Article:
Oliver Heald: My hon. Friend mentioned the fact that a number of families had not yet engaged with regard to rehousing. The community in Latimer Road and the Westway have been marvellous in putting their arms round those families, but can he confirm that, even if there is a delay before those families engage, they will still be given the same priority and rights to rehousing that he has mentioned?
Oliver Heald: My right hon. Friend will be aware that the NHS has attracted workers from across the EU, particularly in nursing. When she looks at how we set public sector pay, will she look at international comparisons across the EU to ensure that pay is set in such a way as to continue to attract those very much needed staff to Britain? Does she have data on that that she can consider?
Oliver Heald: We have had a very constructive, warm-hearted debate. I think we all found it moving to hear the hon. Member for Strangford (Jim Shannon) and my hon. Friend the Member for Solihull (Julian Knight) talk about the love they feel for their grandchildren and the very special role that grandparents can play. The hon. Member for Bolton South East (Yasmin Qureshi) talked about her grandmother...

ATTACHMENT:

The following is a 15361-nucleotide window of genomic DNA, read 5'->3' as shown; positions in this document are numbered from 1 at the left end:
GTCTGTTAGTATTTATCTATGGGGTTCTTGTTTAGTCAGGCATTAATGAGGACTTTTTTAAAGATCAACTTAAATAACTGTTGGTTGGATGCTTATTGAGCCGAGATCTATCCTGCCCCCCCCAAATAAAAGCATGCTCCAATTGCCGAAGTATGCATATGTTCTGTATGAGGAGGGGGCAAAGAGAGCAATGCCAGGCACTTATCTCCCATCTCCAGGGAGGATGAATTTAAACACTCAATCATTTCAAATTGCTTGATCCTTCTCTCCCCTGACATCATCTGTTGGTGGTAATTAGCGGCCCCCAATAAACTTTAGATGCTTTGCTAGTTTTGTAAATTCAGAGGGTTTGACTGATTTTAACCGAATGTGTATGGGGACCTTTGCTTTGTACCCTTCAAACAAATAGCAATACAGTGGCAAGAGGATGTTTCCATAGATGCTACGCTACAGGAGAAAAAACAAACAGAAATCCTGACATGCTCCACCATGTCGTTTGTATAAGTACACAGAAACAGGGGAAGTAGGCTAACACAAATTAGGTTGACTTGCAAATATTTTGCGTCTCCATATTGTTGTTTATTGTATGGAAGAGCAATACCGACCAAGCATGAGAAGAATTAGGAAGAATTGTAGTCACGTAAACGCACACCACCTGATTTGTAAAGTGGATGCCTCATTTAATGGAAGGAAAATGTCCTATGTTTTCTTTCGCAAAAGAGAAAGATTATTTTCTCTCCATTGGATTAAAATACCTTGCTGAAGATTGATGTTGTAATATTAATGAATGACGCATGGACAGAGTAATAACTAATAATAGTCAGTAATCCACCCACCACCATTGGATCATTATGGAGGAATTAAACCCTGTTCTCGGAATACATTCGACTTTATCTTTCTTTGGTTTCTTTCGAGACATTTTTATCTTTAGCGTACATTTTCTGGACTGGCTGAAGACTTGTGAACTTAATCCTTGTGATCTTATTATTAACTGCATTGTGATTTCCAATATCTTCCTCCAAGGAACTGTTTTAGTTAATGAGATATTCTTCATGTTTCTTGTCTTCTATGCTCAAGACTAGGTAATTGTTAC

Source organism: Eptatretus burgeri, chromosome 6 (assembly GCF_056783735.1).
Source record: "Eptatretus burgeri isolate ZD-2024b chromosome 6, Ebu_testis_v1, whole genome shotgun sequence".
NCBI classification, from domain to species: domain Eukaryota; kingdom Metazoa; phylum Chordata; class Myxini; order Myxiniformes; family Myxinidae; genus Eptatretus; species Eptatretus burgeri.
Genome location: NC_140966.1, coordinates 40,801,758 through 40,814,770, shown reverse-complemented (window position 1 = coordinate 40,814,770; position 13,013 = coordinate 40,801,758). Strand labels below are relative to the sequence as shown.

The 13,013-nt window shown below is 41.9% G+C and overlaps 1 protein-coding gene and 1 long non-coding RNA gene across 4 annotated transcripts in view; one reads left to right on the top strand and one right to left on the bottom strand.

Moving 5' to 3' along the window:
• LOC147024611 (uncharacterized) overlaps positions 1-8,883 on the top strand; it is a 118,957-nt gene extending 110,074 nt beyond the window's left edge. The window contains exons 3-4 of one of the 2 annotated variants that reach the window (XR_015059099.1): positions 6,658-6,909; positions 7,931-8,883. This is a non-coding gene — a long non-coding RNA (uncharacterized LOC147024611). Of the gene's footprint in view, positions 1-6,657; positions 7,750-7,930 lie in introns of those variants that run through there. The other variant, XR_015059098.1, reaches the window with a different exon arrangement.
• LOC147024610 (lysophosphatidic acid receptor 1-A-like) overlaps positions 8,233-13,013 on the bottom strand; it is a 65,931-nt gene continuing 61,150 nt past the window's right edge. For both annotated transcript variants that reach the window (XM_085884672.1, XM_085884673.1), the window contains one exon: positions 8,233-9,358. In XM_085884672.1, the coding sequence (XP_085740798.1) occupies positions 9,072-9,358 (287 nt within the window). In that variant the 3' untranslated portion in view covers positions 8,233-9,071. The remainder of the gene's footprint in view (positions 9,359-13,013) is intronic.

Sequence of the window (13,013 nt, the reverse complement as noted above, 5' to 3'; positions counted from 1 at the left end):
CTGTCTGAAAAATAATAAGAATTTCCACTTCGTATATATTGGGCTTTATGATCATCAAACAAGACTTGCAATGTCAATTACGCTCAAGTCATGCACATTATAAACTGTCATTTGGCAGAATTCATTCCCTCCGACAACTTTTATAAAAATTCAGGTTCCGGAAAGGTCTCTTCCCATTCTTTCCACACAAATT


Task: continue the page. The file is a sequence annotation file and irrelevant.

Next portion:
Oliver Heald: That is certainly an interesting thought. Of course, I cannot say what the next Government will do. As the hon. Gentleman knows, we are in the funny—well, the important and democratic—period of seeking re-election. [Interruption.] Very, very important, yes. We must not take the electorate for granted, and one Parliament cannot bind another, but if the Green Paper process goes...
Oliver Heald: rose—
Oliver Heald: Further to that point of order, Mr Speaker. Has it not always been the case that if a Member writes, on Conservative party notepaper, a political message to anyone, that is in order, and that it is only a problem if someone represents themselves as an MP for a particular constituency using our stationery?
Oliver Heald: Following our completion of the review we announced our intention to make changes by secondary legislation that would make it easier for victims of domestic violence to access legal aid. These changes include removing the time limit on all forms of evidence and accepting evidence from domestic violence support organisations.
Oliver Heald: I can certainly do that, and I can also point to the recent changes made in courts to help victims of domestic violence to give evidence, such as the video links that we have introduced, and the provision for recorded evidence and cross-examination which is about to be rolled out. It is also important to say that the House generally supported the end to cross-examination by perpetrators.
Oliver Heald: I am happy to pay tribute to organisations that help victims of domestic violence on their work, and I know from talking to my hon. Friend, who is a strong advocate for them, that that service in Havant is excellent—so, yes, I agree with him.